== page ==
Education of World Citizenships.

Creative Education for Social Progress
Rene Wadlow*

The Gyeongiu Action Plan for Education for Global Citizenship was proclaimed in Gyeongiu, Republic of Korea, on 1 June 2016 at the United Nations Department of Public Information-Non-governmental Organization conference. The Plan of Action aims to develop a fully-conscious sense of Global Citizenship. The Plan states “Education for global citizenship is an essential strategy to address global challenges as well as to promote gender equality, facilitate the eradication of poverty and hunger, build skills, eliminate corruption, and prevent violence, including violent extremism. It promotes truly sustainable production and consumption, mitigating climate change and its effects, protecting our waters and biodiversity, and preserving indigenous knowledge.”

There is a growing, world-wide awareness of the need for ecologically-sound development. There is a need for a better balance between quantity and quality of jobs, between urban and rural employment possibilities. This requires making enlightened choices about the quality of life.

Social progress requires people who are able to analyze a situation critically, who are willing to discuss the options for action which present themselves. Social progress requires creativity and people who are willing to think creatively. Such creativity is a challenge to our educational institutions.

For a vital humanistic, cosmopolitan society to prosper, there must be vital and creative education systems. The appropriate kind of education means the awakening of intelligence, and the development of an integrated life. Only such education can create the new culture needed to be the foundation of social progress.

To bring about this new education, we must take a fresh look at how we are currently educating. Progress always means starting from where we are. Does our education help develop individuals who can analyze a situation or a problem in a critical and logical way?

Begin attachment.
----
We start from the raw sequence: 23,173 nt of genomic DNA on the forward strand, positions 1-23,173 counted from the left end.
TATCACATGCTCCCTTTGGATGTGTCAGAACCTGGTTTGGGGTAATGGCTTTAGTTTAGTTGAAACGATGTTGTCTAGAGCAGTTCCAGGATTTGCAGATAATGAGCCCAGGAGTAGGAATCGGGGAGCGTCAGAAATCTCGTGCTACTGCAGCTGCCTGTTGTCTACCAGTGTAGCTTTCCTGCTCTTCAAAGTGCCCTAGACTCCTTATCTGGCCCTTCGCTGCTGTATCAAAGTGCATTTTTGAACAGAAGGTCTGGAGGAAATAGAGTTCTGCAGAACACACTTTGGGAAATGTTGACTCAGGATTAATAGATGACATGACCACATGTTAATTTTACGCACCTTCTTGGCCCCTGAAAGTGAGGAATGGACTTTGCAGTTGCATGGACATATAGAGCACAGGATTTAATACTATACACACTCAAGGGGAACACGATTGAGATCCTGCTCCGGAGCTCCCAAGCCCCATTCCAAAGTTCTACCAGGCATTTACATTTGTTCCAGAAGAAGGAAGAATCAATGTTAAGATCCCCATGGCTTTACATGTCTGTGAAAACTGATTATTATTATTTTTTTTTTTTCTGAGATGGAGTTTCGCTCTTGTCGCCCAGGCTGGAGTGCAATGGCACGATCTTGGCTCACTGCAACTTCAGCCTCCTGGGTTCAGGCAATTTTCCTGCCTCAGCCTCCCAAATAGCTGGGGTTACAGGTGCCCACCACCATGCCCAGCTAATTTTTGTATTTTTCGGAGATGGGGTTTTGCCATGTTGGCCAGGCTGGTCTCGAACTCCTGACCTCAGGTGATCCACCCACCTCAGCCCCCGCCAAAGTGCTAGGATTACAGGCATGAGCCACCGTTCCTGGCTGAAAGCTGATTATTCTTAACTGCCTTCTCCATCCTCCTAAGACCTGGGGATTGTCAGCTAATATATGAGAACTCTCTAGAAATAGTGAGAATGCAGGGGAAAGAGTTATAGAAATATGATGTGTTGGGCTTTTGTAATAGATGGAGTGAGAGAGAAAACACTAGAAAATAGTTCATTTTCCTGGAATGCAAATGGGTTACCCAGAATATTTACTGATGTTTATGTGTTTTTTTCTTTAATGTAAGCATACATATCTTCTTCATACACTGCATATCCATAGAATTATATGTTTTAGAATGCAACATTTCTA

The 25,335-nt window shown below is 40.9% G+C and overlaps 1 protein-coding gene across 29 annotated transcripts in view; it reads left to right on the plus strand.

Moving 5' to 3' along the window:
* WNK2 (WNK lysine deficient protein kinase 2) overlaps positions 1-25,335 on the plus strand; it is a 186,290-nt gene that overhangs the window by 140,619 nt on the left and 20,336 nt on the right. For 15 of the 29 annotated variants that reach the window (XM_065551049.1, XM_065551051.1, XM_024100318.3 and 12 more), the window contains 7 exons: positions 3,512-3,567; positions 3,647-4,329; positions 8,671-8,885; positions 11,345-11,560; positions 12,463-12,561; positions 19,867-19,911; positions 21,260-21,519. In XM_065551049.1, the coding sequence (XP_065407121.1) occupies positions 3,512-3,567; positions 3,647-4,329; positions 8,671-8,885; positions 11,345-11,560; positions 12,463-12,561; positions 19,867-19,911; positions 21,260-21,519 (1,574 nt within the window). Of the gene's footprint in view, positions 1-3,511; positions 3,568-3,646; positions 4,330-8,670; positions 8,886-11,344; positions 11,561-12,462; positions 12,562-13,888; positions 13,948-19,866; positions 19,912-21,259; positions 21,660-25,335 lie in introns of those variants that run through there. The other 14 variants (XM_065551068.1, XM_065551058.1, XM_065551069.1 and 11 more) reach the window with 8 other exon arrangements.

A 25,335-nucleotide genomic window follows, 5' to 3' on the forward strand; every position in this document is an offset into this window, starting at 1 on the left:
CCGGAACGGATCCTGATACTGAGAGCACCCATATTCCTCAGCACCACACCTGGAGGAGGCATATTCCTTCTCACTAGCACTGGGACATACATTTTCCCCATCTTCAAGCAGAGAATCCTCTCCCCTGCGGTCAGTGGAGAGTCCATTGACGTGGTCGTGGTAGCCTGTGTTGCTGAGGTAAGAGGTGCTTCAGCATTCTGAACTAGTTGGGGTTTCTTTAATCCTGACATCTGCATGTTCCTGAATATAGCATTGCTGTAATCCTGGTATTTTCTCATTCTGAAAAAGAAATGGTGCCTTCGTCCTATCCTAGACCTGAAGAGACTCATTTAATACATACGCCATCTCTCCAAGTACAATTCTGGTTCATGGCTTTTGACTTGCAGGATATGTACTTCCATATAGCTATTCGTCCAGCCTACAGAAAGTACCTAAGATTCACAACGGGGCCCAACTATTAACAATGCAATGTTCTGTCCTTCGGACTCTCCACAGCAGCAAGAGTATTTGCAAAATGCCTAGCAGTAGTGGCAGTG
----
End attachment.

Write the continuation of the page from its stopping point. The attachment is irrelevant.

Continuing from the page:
Does our education help prepare people to make choices for progress rather than just choosing leaders who act for them? Does our education help the flowering of the creative spirit which is within each person?

We live in a world in which all societies are changing quickly. Teachers must help students to analyze the causes and the consequences of these changes. Often the experience of the parents does not prepare them to help their children to understand new situations. Thus, often youth see the world only as chaos and conflict. Youth will often react negatively to situations which they do not understand. This failure to analyze often leads to self-doubt, resentment, guilt, and violence.

The school is the place where students can learn to analyze a situation by looking at living examples of the size and type which they can understand. Thus the teacher can help the students to see relationships within the world society by helping the students to see where the food they eat comes from, how does the food get there, how is the price of food set.

By looking at specific situations, students learn how to analyze a situation, how to gather facts, to do research, to contrast their experience with that of other students, to work in a team, and then to present their findings.

To learn to choose is to learn how to take individual responsibility - the understanding that we are responsible for our own lives. This responsibility means that the choice is ours - to live a joyful and meaningful life.

The individual student can learn to make individual choices which overcome a sense of helplessness or alienation. The student can mature and grow in the knowledge that he is capable of continuous transformation through experience. The ability to make wise choices is necessary to be able to control one's life.

Just as an individual must not try to place the blame for the consequences of his actions upon others, so society must analyze carefully what is its realm of liberty of action. Social progress depends upon a sense of social responsibility, a core value for Global Citizenship.

* Rene Wadlow, President, Association of World Citizens